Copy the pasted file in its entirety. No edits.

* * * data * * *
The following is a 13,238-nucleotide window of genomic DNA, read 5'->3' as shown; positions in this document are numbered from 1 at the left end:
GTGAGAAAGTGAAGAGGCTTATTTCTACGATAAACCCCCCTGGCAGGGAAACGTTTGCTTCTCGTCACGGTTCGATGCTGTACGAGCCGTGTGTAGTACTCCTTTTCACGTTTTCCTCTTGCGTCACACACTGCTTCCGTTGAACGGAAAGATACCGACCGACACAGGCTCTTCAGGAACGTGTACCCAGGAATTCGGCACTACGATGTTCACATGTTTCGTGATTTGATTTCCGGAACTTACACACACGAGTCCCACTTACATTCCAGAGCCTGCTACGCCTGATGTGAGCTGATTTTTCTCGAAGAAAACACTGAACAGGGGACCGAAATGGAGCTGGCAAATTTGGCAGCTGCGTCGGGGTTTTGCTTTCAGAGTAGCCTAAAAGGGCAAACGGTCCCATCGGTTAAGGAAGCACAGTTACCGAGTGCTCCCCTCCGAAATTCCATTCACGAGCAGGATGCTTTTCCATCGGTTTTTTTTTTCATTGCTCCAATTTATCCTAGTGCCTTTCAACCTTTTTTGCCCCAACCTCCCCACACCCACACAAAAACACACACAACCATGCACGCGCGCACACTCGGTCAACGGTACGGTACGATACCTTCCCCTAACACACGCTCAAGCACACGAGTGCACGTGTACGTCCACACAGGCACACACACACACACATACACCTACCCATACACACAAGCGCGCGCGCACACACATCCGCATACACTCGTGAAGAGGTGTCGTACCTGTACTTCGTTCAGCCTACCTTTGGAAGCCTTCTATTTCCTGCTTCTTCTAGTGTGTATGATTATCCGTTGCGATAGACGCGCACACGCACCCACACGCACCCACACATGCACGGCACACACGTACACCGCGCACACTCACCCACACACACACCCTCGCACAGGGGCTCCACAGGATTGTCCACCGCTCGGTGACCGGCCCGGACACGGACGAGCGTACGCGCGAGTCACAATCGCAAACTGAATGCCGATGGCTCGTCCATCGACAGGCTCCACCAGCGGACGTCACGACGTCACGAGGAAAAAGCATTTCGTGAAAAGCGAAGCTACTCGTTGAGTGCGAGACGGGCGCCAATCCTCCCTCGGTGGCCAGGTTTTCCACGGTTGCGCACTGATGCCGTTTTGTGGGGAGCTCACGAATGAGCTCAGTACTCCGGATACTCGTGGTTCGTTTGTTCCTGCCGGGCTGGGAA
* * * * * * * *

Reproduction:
The following is a 13,238-nucleotide window of genomic DNA, read 5'->3' as shown; positions in this document are numbered from 1 at the left end:
GTGAGAAAGTGAAGAGGCTTATTTCTACGATAAACCCCCCTGGCAGGGAAACGTTTGCTTCTCGTCACGGTTCGATGCTGTACGAGCCGTGTGTAGTACTCCTTTTCACGTTTTCCTCTTGCGTCACACACTGCTTCCGTTGAACGGAAAGATACCGACCGACACAGGCTCTTCAGGAACGTGTACCCAGGAATTCGGCACTACGATGTTCACATGTTTCGTGATTTGATTTCCGGAACTTACACACACGAGTCCCACTTACATTCCAGAGCCTGCTACGCCTGATGTGAGCTGATTTTTCTCGAAGAAAACACTGAACAGGGGACCGAAATGGAGCTGGCAAATTTGGCAGCTGCGTCGGGGTTTTGCTTTCAGAGTAGCCTAAAAGGGCAAACGGTCCCATCGGTTAAGGAAGCACAGTTACCGAGTGCTCCCCTCCGAAATTCCATTCACGAGCAGGATGCTTTTCCATCGGTTTTTTTTTTCATTGCTCCAATTTATCCTAGTGCCTTTCAACCTTTTTTGCCCCAACCTCCCCACACCCACACAAAAACACACACAACCATGCACGCGCGCACACTCGGTCAACGGTACGGTACGATACCTTCCCCTAACACACGCTCAAGCACACGAGTGCACGTGTACGTCCACACAGGCACACACACACACACATACACCTACCCATACACACAAGCGCGCGCGCACACACATCCGCATACACTCGTGAAGAGGTGTCGTACCTGTACTTCGTTCAGCCTACCTTTGGAAGCCTTCTATTTCCTGCTTCTTCTAGTGTGTATGATTATCCGTTGCGATAGACGCGCACACGCACCCACACGCACCCACACATGCACGGCACACACGTACACCGCGCACACTCACCCACACACACACCCTCGCACAGGGGCTCCACAGGATTGTCCACCGCTCGGTGACCGGCCCGGACACGGACGAGCGTACGCGCGAGTCACAATCGCAAACTGAATGCCGATGGCTCGTCCATCGACAGGCTCCACCAGCGGACGTCACGACGTCACGAGGAAAAAGCATTTCGTGAAAAGCGAAGCTACTCGTTGAGTGCGAGACGGGCGCCAATCCTCCCTCGGTGGCCAGGTTTTCCACGGTTGCGCACTGATGCCGTTTTGTGGGGAGCTCACGAATGAGCTCAGTACTCCGGATACTCGTGGTTCGTTTGTTCCTGCCGGGCTGGGAA